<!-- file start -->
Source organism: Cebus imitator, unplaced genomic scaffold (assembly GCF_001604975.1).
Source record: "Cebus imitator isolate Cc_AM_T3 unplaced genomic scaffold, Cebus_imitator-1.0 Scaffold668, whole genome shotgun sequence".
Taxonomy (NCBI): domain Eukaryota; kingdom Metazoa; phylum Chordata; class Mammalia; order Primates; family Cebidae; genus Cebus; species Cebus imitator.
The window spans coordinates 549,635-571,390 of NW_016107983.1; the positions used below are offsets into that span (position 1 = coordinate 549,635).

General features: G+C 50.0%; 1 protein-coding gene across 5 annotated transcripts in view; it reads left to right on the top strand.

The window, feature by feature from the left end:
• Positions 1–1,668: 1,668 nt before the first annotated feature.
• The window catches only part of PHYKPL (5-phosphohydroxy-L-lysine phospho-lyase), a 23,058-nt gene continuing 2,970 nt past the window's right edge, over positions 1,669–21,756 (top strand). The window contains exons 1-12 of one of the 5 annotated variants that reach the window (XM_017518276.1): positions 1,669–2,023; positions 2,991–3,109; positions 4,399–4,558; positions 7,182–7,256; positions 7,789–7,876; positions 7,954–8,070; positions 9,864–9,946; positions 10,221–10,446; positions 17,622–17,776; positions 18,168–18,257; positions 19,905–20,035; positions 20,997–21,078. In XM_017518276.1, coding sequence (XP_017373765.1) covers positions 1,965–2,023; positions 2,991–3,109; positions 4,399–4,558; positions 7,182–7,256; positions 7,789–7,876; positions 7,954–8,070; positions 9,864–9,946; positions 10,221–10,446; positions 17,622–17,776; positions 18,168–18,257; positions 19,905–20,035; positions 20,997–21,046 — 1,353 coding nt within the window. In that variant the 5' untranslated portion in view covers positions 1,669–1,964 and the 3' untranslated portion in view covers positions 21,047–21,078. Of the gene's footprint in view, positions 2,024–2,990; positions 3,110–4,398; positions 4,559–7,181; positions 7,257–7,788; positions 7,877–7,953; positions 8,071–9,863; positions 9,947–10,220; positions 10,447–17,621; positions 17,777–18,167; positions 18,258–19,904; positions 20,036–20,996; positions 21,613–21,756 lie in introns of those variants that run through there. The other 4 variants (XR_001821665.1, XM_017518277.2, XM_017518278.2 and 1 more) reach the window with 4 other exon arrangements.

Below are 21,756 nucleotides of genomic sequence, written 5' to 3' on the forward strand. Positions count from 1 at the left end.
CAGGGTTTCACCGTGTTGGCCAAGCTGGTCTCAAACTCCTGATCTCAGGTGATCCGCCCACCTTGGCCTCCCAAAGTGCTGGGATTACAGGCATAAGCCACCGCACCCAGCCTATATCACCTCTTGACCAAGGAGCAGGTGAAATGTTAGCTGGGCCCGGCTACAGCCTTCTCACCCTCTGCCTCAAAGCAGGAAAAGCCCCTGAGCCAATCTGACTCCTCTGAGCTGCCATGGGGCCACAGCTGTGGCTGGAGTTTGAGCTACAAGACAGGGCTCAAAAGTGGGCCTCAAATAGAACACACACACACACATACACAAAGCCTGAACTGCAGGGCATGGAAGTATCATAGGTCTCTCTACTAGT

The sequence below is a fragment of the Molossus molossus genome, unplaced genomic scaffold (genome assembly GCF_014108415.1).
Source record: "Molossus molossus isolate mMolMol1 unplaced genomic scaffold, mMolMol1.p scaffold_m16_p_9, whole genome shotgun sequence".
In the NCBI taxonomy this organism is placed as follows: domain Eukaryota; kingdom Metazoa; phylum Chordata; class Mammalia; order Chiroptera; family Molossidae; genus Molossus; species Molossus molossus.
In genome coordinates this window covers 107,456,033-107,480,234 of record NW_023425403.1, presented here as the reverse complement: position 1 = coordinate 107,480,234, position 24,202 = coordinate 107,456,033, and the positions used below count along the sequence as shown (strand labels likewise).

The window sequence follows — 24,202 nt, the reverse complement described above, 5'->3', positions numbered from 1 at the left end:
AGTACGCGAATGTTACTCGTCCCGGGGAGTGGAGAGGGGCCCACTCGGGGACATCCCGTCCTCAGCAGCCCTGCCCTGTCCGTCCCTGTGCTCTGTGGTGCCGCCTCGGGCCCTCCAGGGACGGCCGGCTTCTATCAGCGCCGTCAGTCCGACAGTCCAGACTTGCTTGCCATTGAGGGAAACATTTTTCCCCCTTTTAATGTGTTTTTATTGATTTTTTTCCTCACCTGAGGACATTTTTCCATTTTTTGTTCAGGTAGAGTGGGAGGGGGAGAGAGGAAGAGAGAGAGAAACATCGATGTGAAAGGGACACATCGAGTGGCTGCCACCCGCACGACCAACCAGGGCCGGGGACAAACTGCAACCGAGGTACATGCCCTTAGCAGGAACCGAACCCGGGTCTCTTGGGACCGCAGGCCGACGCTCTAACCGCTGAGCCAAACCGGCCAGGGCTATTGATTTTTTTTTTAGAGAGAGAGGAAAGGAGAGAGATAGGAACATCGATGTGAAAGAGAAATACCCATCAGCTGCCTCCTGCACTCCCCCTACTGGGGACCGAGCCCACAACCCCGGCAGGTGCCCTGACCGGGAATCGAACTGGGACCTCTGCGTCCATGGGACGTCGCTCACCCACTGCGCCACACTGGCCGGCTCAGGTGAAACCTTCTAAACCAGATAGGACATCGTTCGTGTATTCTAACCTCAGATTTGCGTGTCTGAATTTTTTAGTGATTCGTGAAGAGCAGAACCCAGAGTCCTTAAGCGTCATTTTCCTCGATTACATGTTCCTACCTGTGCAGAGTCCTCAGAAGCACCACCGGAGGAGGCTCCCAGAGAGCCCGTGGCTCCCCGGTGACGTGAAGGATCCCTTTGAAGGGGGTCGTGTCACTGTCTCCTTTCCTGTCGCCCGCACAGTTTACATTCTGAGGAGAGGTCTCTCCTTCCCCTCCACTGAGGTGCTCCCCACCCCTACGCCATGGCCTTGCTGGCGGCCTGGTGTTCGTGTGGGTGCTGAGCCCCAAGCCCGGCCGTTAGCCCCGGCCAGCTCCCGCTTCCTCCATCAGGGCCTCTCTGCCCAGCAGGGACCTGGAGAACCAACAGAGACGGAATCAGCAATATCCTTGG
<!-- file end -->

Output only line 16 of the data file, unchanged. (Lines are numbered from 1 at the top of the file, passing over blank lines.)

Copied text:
AGTACGCGAATGTTACTCGTCCCGGGGAGTGGAGAGGGGCCCACTCGGGGACATCCCGTCCTCAGCAGCCCTGCCCTGTCCGTCCCTGTGCTCTGTGGTGCCGCCTCGGGCCCTCCAGGGACGGCCGGCTTCTATCAGCGCCGTCAGTCCGACAGTCCAGACTTGCTTGCCATTGAGGGAAACATTTTTCCCCCTTTTAATGTGTTTTTATTGATTTTTTTCCTCACCTGAGGACATTTTTCCATTTTTTGTTCAGGTAGAGTGGGAGGGGGAGAGAGGAAGAGAGAGAGAAACATCGATGTGAAAGGGACACATCGAGTGGCTGCCACCCGCACGACCAACCAGGGCCGGGGACAAACTGCAACCGAGGTACATGCCCTTAGCAGGAACCGAACCCGGGTCTCTTGGGACCGCAGGCCGACGCTCTAACCGCTGAGCCAAACCGGCCAGGGCTATTGATTTTTTTTTTAGAGAGAGAGGAAAGGAGAGAGATAGGAACATCGATGTGAAAGAGAAATACCCATCAGCTGCCTCCTGCACTCCCCCTACTGGGGACCGAGCCCACAACCCCGGCAGGTGCCCTGACCGGGAATCGAACTGGGACCTCTGCGTCCATGGGACGTCGCTCACCCACTGCGCCACACTGGCCGGCTCAGGTGAAACCTTCTAAACCAGATAGGACATCGTTCGTGTATTCTAACCTCAGATTTGCGTGTCTGAATTTTTTAGTGATTCGTGAAGAGCAGAACCCAGAGTCCTTAAGCGTCATTTTCCTCGATTACATGTTCCTACCTGTGCAGAGTCCTCAGAAGCACCACCGGAGGAGGCTCCCAGAGAGCCCGTGGCTCCCCGGTGACGTGAAGGATCCCTTTGAAGGGGGTCGTGTCACTGTCTCCTTTCCTGTCGCCCGCACAGTTTACATTCTGAGGAGAGGTCTCTCCTTCCCCTCCACTGAGGTGCTCCCCACCCCTACGCCATGGCCTTGCTGGCGGCCTGGTGTTCGTGTGGGTGCTGAGCCCCAAGCCCGGCCGTTAGCCCCGGCCAGCTCCCGCTTCCTCCATCAGGGCCTCTCTGCCCAGCAGGGACCTGGAGAACCAACAGAGACGGAATCAGCAATATCCTTGG